For registration information, refer to the MCF website: www.minnchrom.com


Wednesday, May 10 12pm – 6pm
Earle Brown Heritage Center, Brooklyn Center, MN

Cost: No Charge for OPEN HOUSE

12:00pm – 6pm Equipment Exhibition – Exhibit Area
12:00pm – 1pm Special Topic Discussion Session
1:00 pm – 5 pm Vendor Seminars
3:30pm – 6 pm Reception in the Exhibit Area


Thursday, May 11 7:30am – 4pm
Earle Brown Heritage Center, Brooklyn Center, MN

Cost: $150 Registration (by May 2)
$170 Registration (at the door)
$ 80 Registration (Retirees)

7:30am – 3pm Registration Desk is Open
8:40am – 9am Opening Session
9:00am – 10am Keynote Presentation: Paul Mahaffy, NASA
10:00am – 4pm Equipment Exhibition – Exhibit Area
10:00am Refreshments in the Exhibit Area
10:40am Morning Technical Sessions
12:00pm Luncheon
1:20pm Early Afternoon Technical Sessions
2:40pm Refreshments in the Exhibit Area
3:20pm Late Afternoon Technical Sessions

Keynote Speaker: Paul R. Mahaffy, PhD
Director - Solar System Exploration Division, NASA Goddard Space Flight Center

Paul Mahaffy is the Director of the Solar System Exploration Division at NASA Goddard Space Flight Center. He has participated for many years at Goddard Space Flight Center in the study of planetary atmospheres and the development of space qualified instrumentation. His main research interests are: (1) Planetary science, especially chemical and isotopic composition of planetary atmospheres and comets, (2) Advanced instrument development for organic and light isotope analysis in planetary targets, and (3) Analog studies for martian and cometary materials including both laboratory and field work.

Keynote Presentation: “Exploration of Martian Habitability with the Curiosity Rover”

Abstract - The Curiosity Rover has been on the surface of Mars for more than 4 years exploring the geology and chemistry of what was once a large lake billions of years ago. The goal of the mission is to understand the habitability of Mars, especially that of the ancient environment. Could microbial life have existed in this environment? The Sample Analysis at Mars (SAM) investigation of this rover conducts volatile and isotope measurements of both the atmosphere and solids to help elucidate ancient environmental conditions and the global changes that have transformed Mars over time. Chromatography is important for the search for organic compounds in rocks with SAM’s gas chromatograph mass spectrometer experiment. Key measurements from SAM, to date, include the first in situ detection of organics preserved in these rocks for billions of years, the first in situ exposure age and K/Ar rock formation age, detection of perchlorates in rocks and soils, measurement of the D/H ration of water that formed clays more than 3 billion years ago, and detection of methane in the atmosphere. The Curiosity Rover is presently on the flanks of Mt. Sharp and headed toward distinct clay and sulfate rich layers higher up on this central mound in Gale crater. These and other ongoing exciting discoveries from the mission will be described.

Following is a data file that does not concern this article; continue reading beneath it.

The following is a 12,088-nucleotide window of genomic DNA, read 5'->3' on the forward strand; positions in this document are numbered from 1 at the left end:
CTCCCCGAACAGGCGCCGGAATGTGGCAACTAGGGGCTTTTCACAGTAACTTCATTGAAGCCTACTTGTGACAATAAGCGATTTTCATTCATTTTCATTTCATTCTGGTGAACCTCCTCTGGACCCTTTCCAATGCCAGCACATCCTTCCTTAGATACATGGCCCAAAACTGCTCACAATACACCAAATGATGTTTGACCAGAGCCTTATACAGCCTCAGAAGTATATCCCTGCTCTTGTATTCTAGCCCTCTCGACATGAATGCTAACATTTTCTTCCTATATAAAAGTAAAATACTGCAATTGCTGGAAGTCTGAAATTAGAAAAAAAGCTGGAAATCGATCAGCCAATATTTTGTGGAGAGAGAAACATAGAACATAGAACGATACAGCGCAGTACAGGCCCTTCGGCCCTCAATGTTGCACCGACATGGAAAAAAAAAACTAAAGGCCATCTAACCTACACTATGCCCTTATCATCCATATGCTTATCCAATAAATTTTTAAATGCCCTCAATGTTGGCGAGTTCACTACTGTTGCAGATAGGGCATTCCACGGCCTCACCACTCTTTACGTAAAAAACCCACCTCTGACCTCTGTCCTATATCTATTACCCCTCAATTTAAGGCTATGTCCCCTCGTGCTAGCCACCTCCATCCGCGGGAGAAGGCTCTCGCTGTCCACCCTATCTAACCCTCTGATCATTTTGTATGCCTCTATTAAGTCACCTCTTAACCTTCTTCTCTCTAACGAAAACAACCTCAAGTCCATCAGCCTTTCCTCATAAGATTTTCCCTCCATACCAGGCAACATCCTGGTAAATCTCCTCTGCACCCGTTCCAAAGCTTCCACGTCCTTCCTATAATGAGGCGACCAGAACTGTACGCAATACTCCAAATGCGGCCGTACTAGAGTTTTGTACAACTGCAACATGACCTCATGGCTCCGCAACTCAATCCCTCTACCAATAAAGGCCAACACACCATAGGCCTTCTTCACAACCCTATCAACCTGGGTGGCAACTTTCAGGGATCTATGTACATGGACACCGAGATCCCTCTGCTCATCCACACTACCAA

For further information and online registration information: www.minnchrom.com

For the final Technical Program and Abstracts: www.minnchrom.com